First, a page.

Hey, there! Log in / Register

The ultimate hollow sidewalk downtown: Peering down into the netherworld beneath Devonshire Street

If one were a pessimist, one might think it's not a good thing that there's a crack in the sidewalk on Devonshire Street near Water through which you can peer down into the State Street T stop, or maybe the basement of the building it's next to:

Back in November, 2020, at least, the hole had been patched.


Like the job UHub is doing? Consider a contribution. Thanks!


Safety is #1 for the MBTA. Well... maybe #1001?


are responsible for the sidewalk


Falling through sidewalk: "Damn you cityahbawstin!"
Then falling through State St. ceiling: "Freakin' T!"

Duct tape it.


I guess that patch last year was just a bandaid.

That a delivery truck doesn't park on the sidewalk or the roof of the subway will collapse.

That is the basement of 85 Devonshire Street.

The Orange Line goes down both sides of Washington Street.

The Devonshire entrance to the T goes under the Winthrop Building and part of Water Street.

No T tunnel goes under Devonshire Street.

Remember, a lot of these buildings were former newspaper buildings. Many of these buildings went down 3 and 4 levels go get printing presses onto bedrock.

That is what you are seeing.


None that lasted into the current era I presume.


By the way, there are lots and lots of buildings in Boston that go two and three stories down and lots that extend under the sidewalks.


Called areaways. Makes the sidewalk actually private and the maintenance the obligation of the property owner. Soooooo that will never get “fixed” fixed.

Took me a minute to figure out where on Devonshire this was Google Maps

Its right in front of the old PSG staffing office on the corner (opposite the Devonshire entrance). You can even see the 'fix' in the street view!

But when it was PSG, I met recruiters there a few times, and it was a busy office. But the recruiter's desk space was downstairs (via the staircase against the wall) and they would come up and meet you at street level (you'd meet on that level).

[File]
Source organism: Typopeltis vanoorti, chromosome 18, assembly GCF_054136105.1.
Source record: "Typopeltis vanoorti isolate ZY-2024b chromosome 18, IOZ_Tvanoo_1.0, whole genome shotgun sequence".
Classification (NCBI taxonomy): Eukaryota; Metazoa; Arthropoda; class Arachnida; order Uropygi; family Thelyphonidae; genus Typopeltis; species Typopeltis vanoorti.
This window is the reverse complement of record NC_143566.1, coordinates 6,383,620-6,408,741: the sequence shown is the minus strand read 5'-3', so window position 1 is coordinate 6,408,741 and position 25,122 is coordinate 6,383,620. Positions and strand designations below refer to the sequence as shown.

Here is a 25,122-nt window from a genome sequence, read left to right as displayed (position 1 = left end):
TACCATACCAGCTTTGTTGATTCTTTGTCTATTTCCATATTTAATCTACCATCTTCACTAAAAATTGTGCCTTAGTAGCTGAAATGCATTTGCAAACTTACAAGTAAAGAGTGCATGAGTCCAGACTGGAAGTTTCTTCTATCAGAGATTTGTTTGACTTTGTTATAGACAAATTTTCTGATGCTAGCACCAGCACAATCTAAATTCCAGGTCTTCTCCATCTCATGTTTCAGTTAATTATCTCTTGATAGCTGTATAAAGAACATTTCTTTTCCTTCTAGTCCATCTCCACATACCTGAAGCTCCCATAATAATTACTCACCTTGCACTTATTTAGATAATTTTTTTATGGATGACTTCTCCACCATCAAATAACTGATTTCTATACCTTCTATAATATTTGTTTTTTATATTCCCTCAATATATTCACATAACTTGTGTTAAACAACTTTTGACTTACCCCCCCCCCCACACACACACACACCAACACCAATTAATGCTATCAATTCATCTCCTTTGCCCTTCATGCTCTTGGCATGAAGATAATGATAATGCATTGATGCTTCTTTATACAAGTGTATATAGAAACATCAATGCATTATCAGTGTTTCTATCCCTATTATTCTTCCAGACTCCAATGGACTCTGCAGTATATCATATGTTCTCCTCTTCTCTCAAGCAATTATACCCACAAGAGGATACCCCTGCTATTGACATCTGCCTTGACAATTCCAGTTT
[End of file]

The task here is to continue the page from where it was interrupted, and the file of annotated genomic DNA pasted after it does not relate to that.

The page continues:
But it always felt like that staircase led to a clown car because recruiters kept coming up.. (I was one of many in the waiting area so they were busy). The ground level retail space isn't very big (and has a small balcony area) so for the basement to be larger than the ground level retail wouldn't surprise me considering how many recruiters kept coming up.

PSG just out grew the space probably.

But in the video when it pans down into the hole, you see a door to an empty office-like room and an area outside. (hallway). So its probably connected to the PSG space.

Interesting, I truly had no idea, but makes sense now thinking about the clown car recruiters...


PSG moved to smaller but more visible digs at 155 Fed.

The funny thing about a lot of these under sidewalk spaces is that the BRA went after some building owners about 20 years ago looking for money since they had space which were under sidewalks, even though the city greenlighted the buildings, back from the 1890's to the 1930's where this (for coal chute purposes) was an issue.

Sidewalk elevators for shipping/receiving before truck loading docks became more standard. The area under the sidewalk was used for loading and unloading them.

The Back Bay seems a likely location, but I haven't seen any in action around here. I have seen them in other cities.

The info with the video says that this particular model was made in Ware MA.

...but there are similar metal doors embedded in the sidewalks outside the BPL and the CVS on Boylston Street in Copley Square.

There are emergency exits all along the tunnels.

There is one right at the intersection of D and Dorchester Avenue too and one at Welles Ave south of Shawmut. The T used to have signs on some of them.


comment thread is pure gold.


It appears that a certain local agency drilled holes for a sign.

They saw the damage and quietly walked away.

There is metal panel and a caution cone over the hole now and the building manager, obviously frustrated, is working on a solution.